How do pathogens enter the body?
By penetrating one of the organism's interfaces with the environment.
How do pathogens cause disease?
- Damaging host tissue -
Sometimes the sheer number of pathogens causes damage by, e.g. preventing tissues functioning properly. Viruses inhibit the synthesis of DNA, RNA and proteins by the host cells. Many pathogens break down the membranes of the host cells.
- Producing toxins -
Most bacterial pathogens produce toxins. The cholera bacterium produces a toxin that leads to excessive water loss from the lining of the intestines.
Why are digestive and respiratory (gas-exchange) systems often the sites of entry for pathogens?
Food and water may carry pathogens into the stomach and intestines via the mouth. Cholera, typhoid and dysentery pathogens enter the body by this means.
Many pathogens enter the body through the gas exchange surfaces. Pathogens that cause influenza, tuberculosis and bronchitis infect in this way.
Suggest one reason why oral antibiotics are not normally used to treat gastroenteritis and other diarrhoeal diseases
A person with gastroenteritis has vomiting and diarrhoea. Both symptoms mean that the antibiotic is unlikely to remain in the body long enough to be absorbed.
How are data on disease interpreted and analysed?
This is the study of the incidence ( number of cases) and pattern of a disease with a view to finding the means of preventing and controlling it. Epidemiologists collect date on diseases and various factors in the lives of people who have them. Looking at causal links and correlation.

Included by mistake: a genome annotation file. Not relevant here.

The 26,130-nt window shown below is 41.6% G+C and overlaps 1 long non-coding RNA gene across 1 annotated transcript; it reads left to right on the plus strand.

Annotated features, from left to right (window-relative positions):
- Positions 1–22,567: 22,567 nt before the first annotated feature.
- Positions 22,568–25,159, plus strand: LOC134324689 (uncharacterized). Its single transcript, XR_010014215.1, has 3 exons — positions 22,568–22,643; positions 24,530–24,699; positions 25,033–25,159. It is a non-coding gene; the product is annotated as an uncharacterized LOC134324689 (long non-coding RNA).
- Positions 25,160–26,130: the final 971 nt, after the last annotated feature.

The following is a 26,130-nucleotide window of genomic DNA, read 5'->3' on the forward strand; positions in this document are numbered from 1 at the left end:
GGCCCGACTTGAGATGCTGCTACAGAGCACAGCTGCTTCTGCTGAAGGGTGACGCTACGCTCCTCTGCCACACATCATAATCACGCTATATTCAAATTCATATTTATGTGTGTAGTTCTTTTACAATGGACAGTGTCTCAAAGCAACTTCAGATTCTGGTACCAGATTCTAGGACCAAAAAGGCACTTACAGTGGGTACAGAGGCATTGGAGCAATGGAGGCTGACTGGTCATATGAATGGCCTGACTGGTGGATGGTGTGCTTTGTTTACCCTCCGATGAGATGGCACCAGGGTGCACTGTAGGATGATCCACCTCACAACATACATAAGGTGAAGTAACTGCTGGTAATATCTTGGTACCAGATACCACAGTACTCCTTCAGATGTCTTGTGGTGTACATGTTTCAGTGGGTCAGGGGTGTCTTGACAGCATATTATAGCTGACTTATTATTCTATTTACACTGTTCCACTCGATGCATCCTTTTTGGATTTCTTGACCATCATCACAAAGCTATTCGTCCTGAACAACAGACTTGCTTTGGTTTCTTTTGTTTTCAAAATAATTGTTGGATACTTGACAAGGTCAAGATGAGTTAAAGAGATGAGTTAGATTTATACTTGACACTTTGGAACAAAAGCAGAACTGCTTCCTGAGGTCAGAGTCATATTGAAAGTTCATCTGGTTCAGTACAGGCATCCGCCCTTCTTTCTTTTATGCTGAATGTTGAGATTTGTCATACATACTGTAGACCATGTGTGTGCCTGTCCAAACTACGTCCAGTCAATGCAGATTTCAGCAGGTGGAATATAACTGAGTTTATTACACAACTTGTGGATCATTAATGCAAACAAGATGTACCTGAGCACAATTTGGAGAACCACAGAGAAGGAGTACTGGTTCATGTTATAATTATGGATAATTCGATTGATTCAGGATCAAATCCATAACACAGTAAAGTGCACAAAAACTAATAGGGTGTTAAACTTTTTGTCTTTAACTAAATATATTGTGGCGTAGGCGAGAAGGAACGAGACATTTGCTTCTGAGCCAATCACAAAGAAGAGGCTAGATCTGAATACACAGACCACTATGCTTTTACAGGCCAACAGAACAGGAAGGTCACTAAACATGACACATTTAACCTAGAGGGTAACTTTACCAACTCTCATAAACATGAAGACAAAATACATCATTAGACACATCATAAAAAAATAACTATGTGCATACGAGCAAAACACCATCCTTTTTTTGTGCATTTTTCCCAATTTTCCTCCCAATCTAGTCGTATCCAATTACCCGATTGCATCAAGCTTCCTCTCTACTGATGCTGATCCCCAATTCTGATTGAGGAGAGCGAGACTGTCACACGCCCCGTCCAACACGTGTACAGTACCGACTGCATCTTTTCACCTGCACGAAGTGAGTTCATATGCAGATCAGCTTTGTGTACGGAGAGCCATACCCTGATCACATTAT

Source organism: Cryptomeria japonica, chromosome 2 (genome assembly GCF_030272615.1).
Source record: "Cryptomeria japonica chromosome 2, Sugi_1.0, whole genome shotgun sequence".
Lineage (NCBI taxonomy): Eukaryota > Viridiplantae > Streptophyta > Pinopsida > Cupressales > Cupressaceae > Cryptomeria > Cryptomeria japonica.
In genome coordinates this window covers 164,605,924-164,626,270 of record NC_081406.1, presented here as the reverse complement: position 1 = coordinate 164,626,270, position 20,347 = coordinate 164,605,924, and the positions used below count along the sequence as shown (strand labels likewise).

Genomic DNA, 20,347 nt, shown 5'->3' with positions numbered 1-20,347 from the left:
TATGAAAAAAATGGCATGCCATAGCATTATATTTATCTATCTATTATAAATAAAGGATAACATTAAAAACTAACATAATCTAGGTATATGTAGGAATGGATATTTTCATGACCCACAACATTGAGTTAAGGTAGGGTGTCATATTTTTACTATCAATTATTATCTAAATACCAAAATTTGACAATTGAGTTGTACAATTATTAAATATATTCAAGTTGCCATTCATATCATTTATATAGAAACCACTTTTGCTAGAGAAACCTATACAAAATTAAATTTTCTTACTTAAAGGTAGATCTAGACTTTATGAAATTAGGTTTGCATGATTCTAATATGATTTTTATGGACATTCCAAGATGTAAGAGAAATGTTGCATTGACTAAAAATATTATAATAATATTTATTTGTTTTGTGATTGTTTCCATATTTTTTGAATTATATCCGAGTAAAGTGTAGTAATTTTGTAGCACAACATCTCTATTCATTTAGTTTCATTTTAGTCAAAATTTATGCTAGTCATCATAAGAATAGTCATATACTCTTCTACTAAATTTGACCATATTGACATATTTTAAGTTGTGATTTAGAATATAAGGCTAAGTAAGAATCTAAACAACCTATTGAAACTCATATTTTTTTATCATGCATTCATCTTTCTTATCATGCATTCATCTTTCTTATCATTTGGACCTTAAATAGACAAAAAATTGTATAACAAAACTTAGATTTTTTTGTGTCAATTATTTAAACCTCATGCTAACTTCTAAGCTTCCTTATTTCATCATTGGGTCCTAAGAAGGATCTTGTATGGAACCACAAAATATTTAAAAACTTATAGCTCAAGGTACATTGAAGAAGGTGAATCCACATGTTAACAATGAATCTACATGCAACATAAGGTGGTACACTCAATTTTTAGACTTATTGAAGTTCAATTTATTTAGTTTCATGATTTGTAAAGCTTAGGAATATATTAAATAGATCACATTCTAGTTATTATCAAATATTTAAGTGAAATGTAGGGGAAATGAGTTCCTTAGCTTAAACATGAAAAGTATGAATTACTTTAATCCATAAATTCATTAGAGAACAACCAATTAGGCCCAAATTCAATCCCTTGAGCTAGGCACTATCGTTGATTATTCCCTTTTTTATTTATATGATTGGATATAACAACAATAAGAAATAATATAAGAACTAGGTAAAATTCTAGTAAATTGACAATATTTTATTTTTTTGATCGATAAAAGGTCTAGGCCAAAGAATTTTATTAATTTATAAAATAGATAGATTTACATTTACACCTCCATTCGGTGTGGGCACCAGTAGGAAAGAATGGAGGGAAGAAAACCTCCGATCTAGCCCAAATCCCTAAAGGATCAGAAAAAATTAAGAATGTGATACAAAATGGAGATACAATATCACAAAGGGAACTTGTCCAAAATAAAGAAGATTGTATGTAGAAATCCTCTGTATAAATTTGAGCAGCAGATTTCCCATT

What is correlation and what does it mean?
What is a correlation?
- A mutual connection or relationship, between two or more things.
- Interdependence of variable quantities.
When does it occur?
- When a change in one of two (or more) variables is reflected by a change in the other variable.
How is a causal link established?
When we have sufficient experimental evidence to prove that it is a cause.
What is risk?
A measure of the probability that damage to health will occur as a risk of a given hazard.
How is risk measured?
A value that ranges from 0 per cent (nothing will occur) to 100 per cent (definite).
What factors effect the risk of contracting cancer?
Lifestyle factors -
- Exercise (physical activity)
What single lifestyle change within the population of the UK would bring about the greatest reduction in cancer rates?
Giving up smoking/not starting smoking.
6 factors we can control to help reduce the risk of coronary heart disease (CHD)
Giving up smoking is the single most effective way of increasing life expectancy.
- High blood pressure:
Excessive prolonged stress, certain diets and lack of exercise all increase blood pressure and hence the risk of CHD.
- Blood cholesterol levels:
These can be kept lower by including fewer saturated fatty acids in the diet
A body mass index (BMI) of over 25 brings increased risk of CHD.
High levels of salt in the diet raise blood pressure while high levels of saturated fatty acids increase blood cholesterol concentration. Both therefore increase the risk of CHD. By contrast, foods such as dietary fibre reduce the risk of CHD by lowering blood cholesterol levels.
- Physical activity:
Aerobic exercise can lower blood pressure and blood cholesterol as well as helping to avoid obesity. All of which reduce the risk of CHD.
In what three ways would 30 minutes of brisk exercise a day reduce your chances of suffering coronary heart disease?
- By lowering blood pressure
- By lowering blood cholesterol
- By helping to avoid obesity